Month: September 2010

the spiritual and the domestic

Stillness amid motion: the squirrels and chipmunks rustling the leaves as they bury nuts. The sun glancing off leaves that are as yet green, but tinged with brown weariness. My hands take on the sharp scent of the rosemary as I clip the green stems, tying them up and hanging them in the garage. The soft scent of laundry wafts from the line.

So much of autumn is motion — domestic, preparatory, dealing with the realities of food, shelter, necessities through the winter. It is earthiness, the last thrust of blooming goldenrod beneath a perfect blue sky touched just slightly by the oncoming hardness.

I was scratching my head today about how the domestic round has kept me from the spiritual things, but I don’t think that’s accurate. It’s kept me from the set-apart spiritual, the sacred and the taboo, the realm of clanging bell branches, ritual implements and painted faces, of time apart with my temple door shut.

But the spiritual that encompasses the domestic remains. Brighid’s kitchen candle burns merrily as she accepts the offerings of my labor — my offerings to house and husband and home. A work-offering to the house is also an offering to the house-spirit and the house-gods. Helping or feeding loved ones also honors love’s gods. As I toss rejected tomatoes to the squirrels from my deck garden, I am also making the offering to the land spirits of which they and their kind are part.

Whether housework is drudgery or divine is determined by your perspective.


the Morrigan’s mode

A snapshot into aspects of my spiritual practice….

I use music in ritual as a praise offering and trance-induction, as well as a means to work what people these days often call magick. (I’ve never been keen on the term myself, but I’m not sure what else to call it.)¬† Since I play a variety of folk instruments — some of which you can see here — I have many to choose from. My favorites, drum aside, are the kantele and the harp.

Often, with the harp, I will choose a mode that fits the ritual purpose. For the Morrigan, I always choose the Locrian mode; in a C-tuned harp, the scale runs B C D E F G A. Despite the name, it’s not from ancient Greece; they had another term for it that I’m not entirely clear on.

The church once called it the devil’s mode because it has a diminished fifth in its main chord, resulting in a certain kind of dissonance. It’s a bit carnivalesque in its way.

So here’s to the Morrigan’s mode, and its trance-inducing properties!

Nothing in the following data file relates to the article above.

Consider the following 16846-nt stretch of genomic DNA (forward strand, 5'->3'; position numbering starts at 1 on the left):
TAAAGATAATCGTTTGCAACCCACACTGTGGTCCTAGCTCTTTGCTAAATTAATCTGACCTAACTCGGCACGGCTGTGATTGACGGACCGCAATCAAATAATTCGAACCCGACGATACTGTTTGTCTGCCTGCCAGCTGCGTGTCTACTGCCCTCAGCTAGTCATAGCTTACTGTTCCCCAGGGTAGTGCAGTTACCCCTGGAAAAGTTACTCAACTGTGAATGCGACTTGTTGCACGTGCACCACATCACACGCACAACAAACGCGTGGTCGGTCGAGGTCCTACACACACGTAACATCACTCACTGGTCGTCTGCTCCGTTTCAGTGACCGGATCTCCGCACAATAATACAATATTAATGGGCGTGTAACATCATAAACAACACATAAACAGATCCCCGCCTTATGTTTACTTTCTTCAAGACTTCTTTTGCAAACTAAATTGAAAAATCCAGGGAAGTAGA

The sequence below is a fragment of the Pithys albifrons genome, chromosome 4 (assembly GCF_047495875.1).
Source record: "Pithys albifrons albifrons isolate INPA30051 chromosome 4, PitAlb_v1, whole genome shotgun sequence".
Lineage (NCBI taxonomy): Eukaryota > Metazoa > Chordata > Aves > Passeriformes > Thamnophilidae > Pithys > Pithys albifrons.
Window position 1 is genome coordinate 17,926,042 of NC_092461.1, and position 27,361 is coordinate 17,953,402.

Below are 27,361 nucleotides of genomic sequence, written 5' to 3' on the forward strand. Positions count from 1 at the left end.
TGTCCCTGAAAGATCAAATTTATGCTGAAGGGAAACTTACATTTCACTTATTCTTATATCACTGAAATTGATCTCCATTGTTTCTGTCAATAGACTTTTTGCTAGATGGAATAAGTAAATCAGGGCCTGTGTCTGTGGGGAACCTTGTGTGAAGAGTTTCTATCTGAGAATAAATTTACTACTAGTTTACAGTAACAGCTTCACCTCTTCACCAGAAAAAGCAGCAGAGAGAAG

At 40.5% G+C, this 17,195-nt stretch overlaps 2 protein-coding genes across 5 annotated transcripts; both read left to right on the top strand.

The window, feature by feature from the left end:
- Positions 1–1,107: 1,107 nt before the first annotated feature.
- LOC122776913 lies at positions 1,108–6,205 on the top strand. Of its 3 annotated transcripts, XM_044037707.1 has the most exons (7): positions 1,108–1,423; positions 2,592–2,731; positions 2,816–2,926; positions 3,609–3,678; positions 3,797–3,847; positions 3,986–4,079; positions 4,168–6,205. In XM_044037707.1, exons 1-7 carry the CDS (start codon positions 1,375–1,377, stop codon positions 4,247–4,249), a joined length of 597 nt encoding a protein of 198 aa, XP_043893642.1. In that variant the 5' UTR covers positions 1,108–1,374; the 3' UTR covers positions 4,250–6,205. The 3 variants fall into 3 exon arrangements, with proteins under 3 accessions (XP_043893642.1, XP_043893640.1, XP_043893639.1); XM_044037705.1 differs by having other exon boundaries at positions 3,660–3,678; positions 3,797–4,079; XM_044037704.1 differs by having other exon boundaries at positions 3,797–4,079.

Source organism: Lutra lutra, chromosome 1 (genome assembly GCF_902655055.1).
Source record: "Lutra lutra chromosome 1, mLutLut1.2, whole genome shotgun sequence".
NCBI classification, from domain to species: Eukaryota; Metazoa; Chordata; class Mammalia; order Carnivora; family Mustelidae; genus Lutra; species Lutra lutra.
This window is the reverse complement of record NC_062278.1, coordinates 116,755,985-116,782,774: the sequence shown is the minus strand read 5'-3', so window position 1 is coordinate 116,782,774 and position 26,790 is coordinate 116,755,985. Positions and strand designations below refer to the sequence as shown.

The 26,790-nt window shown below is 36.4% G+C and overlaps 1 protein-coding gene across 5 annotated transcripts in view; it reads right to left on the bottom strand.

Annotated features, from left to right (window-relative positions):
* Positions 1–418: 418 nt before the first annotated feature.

death’s gatekeeper

The day edges toward its balance with the night. September is golden light through fading green, a nip in a clear sky, days of tumbling gray.

Today, I will celebrate Mean Fomhair, the time of the encroaching dark. Traditionally, I led the grove in a Warrior Woman rite dedicated to the Morrigan — painting our faces, dancing fiercely with swords, dancing the darkness.

This year, I am alone by choice, a wolf curling into the cave. And I am reluctant to face Her — she who is death and decay, the raven pecking at the entrails, the harbinger of eventual defeat. Strap yourself to the rock like CuChulainn, waving your blade against insurmountable odds. But She will alight on your shoulder nonetheless, Death Mother who waits for us all.

Interestingly, I see Morrigan as the death process itself, and not the ruler of the land of the ancestors: that would be Donn, first to die. The Morrigan keeps the gate. I see echoes of Hades’ witch-wife Hecate, who has similar powers — leading the spirits with her twin torches through the three realms of the world. In my experience, the Lord of the Dead — whether you call him Hades, Donn or Yama — is a decently kind god, but not much involved in the realm of the living, except to offer some well-meaning advice on occasion.

Perhaps Persephone herself originally had the Morrigan’s role; her name means “destroyer.” She’s not just the eternal victim, the gentle spring maiden swept into the deeps.

No, the Death-Bringer is the fierce red woman and the heckling black crow. She sweeps you up in her feathered cloak, her strange chariot distorted by motion. She is the inevitability of time and its decay, the great recycler. You can fear her, but your fear changes nothing — not the endings and the deaths that parade toward you with their heavy tread, not the slide of sand in the hourglass.